Following the Southern Synod of the Society of the Sacred Cross, the Provisional Episcopal Visitors (Flying Bishops), the Bishop of Fulham and the Master of SSC are circulating the following letter for signature by clergy. Apart from anything else, it very clearly states where they are on this matter (and where they have been in the last decade and a half):
Most Reverend Fathers in God,
We write as bishops, priests and deacons of the Provinces of Canterbury and York, who have sought, by God’s grace, in our various ministries, to celebrate the Sacraments and preach the Word faithfully; to form, nurture and catechise new Christians; to pastor the people of God entrusted to our care; and, through the work of our dioceses, parishes and institutions, to build up the Kingdom and to further God’s mission to the world in this land.
Our theological convictions, grounded in obedience to Scripture and Tradition, and attentive to the need to discern the mind of the whole Church Catholic in matters touching on Faith and Order, lead us to doubt the sacramental ministry of those women ordained to the priesthood by the Church of England since 1994. Having said that, we have engaged with the life of the Church of England in a myriad of ways, nationally and locally, and have made sincere efforts to work courteously and carefully with those with whom we disagree. In the midst of this disagreement over Holy Order, we have, we believe, borne particular witness to the cause of Christian unity, and to the imperative of Our Lord’s command that ‘all may be one.’
We include those who have given many years service to the Church in the ordained ministry, and others who are very newly ordained. We believe that we demonstrate the vitality of the tradition which we represent and which has formed us in our discipleship and ministry – a tradition which, we believe, constitutes an essential and invaluable part of the life and character of the Church of England, without which it would be deeply impoverished.
Since the ordination of women to the priesthood began in 1994, we have been able to exercise our ministry in the context of the solemn assurances given at that time that our understanding of Holy Order was one entirely consonant with the faith and practice of the Church of England, and secure in the knowledge that those assurances were embodied in the legislation passed in 1993, and in the Act of Synod which followed that legislation.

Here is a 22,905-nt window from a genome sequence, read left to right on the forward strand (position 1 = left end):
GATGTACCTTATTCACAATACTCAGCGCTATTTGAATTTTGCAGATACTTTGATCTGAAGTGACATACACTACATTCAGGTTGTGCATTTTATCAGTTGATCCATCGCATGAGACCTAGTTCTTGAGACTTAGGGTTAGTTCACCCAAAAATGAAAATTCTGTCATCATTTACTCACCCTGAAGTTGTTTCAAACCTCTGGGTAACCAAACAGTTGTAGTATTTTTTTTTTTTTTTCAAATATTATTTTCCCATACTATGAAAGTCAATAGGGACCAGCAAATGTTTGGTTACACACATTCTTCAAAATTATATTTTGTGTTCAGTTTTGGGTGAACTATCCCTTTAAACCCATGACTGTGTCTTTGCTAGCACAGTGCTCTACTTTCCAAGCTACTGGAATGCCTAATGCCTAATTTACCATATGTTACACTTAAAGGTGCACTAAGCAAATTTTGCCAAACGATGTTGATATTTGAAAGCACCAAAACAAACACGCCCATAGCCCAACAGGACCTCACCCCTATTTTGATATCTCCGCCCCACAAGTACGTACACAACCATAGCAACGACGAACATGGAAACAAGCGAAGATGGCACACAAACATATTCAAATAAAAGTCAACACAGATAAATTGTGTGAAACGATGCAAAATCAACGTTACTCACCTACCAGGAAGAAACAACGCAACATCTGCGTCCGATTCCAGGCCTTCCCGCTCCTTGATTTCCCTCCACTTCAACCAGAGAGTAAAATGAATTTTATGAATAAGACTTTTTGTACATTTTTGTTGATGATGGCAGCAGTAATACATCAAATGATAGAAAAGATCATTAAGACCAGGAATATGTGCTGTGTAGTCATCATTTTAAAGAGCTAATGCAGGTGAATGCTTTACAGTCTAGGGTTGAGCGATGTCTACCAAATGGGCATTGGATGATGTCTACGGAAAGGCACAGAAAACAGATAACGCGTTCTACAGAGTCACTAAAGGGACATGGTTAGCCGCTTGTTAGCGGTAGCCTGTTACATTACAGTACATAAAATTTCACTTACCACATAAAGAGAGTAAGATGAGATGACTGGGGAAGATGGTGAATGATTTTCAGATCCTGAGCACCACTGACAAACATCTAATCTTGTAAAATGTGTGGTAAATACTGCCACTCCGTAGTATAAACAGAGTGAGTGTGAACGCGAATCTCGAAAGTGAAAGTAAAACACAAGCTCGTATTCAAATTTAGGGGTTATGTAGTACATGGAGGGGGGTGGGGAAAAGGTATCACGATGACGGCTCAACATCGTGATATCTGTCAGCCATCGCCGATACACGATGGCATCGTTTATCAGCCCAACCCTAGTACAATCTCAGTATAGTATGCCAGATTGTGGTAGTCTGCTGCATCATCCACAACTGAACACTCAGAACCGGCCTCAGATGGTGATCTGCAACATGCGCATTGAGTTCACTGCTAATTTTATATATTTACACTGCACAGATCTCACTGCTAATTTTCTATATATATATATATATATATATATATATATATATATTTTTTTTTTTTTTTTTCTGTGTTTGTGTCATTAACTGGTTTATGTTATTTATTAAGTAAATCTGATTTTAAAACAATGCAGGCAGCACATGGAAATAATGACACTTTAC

That legislation, together with the Act, has been the framework which has allowed us to continue to live and work in a church which has taken the decision to allow women to be ordained, but which has also made room for us, and honoured our beliefs and convictions. We have been further encouraged and affirmed by the Resolution of the Lambeth Conference 1998, endorsed by the General Synod in July 2006, that “those who dissent from as well as those who assent to the ordination of women to the priesthood and episcopate are both loyal Anglicans.”
We believe that, should the Church of England move to the ordination of women to the episcopate, our ability to continue to minister in the church to which we have been called will depend on provision being made to allow us to do so with the same theological integrity which we have been able to hold since 1994. We recognise that, much as we might hope things to be otherwise, the Church of England is set upon the path of ordaining women as bishops. We will strive to honour their calling as ministers of the Gospel, and to respect the offices which they will hold, despite our profound reservations about the Church of England’s decision to ordain and consecrate them. We do not look for ‘protection’ from the ministry of ordained women. Rather, we ask that our theological convictions continue to be accorded that respect which was promised fifteen years ago.
We believe that priests must be able to look to bishops about whose ministry they can be assured; and that bishops in turn must be able to carry out their ministry in a way consonant with the traditional exercise of Episcopal office. Only a structural solution to the new problems which will inevitably be created for the Church by the ordination of women to the episcopate can, we believe, allow us to flourish and to contribute to the life of the whole Church as we believe the Spirit continues to call us to do.
It is with sadness that we conclude that, should the Church of England indeed go ahead with the ordination of women to the episcopate, without at the same time making provision which offers us real ecclesial integrity and security, many of us will be thinking very hard about the way ahead. We will inevitably be asking whether we can, in conscience, continue to minister as bishops, priests and deacons in the Church of England which has been our home. We do not write this in a spirit of making threats or throwing down gauntlets. Rather, we believe that the time has come to make our concerns plain, so that the possible consequences of a failure to make provision which allows us to flourish and to grow are clear. Your Graces will know that the cost of such a choice would be both spiritual and material.
We know that all members of the Church of England and of the General Synod in particular, will be looking to you for wisdom, guidance and leadership in this matter. We urge you, as our Fathers in God, to lead the whole Church in making generous and coherent provision for us. This will not only allow us to continue to play our part in that mission, under God, to which we are all committed, but also ensure that the Church of England continues to encompass, in her polity, an understanding of Holy Orders consonant with that of the great Churches of East and West with whom we share the historic episcopate.
We assure you of our prayers at this time.
Sign electronically here.
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